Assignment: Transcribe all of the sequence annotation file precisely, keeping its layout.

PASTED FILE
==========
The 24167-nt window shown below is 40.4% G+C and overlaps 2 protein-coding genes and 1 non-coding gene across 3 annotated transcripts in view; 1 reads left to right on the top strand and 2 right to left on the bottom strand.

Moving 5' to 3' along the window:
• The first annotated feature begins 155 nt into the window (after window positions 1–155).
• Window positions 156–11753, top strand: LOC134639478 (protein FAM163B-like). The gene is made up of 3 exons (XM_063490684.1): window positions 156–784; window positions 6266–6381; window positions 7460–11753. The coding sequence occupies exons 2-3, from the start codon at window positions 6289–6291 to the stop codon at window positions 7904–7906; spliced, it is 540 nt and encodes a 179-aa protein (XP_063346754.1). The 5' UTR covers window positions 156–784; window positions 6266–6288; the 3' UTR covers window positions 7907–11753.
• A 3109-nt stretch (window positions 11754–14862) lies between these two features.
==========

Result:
The 24167-nt window shown below is 40.4% G+C and overlaps 2 protein-coding genes and 1 non-coding gene across 3 annotated transcripts in view; 1 reads left to right on the top strand and 2 right to left on the bottom strand.

Moving 5' to 3' along the window:
• The first annotated feature begins 155 nt into the window (after window positions 1–155).
• Window positions 156–11753, top strand: LOC134639478 (protein FAM163B-like). The gene is made up of 3 exons (XM_063490684.1): window positions 156–784; window positions 6266–6381; window positions 7460–11753. The coding sequence occupies exons 2-3, from the start codon at window positions 6289–6291 to the stop codon at window positions 7904–7906; spliced, it is 540 nt and encodes a 179-aa protein (XP_063346754.1). The 5' UTR covers window positions 156–784; window positions 6266–6288; the 3' UTR covers window positions 7907–11753.
• A 3109-nt stretch (window positions 11754–14862) lies between these two features.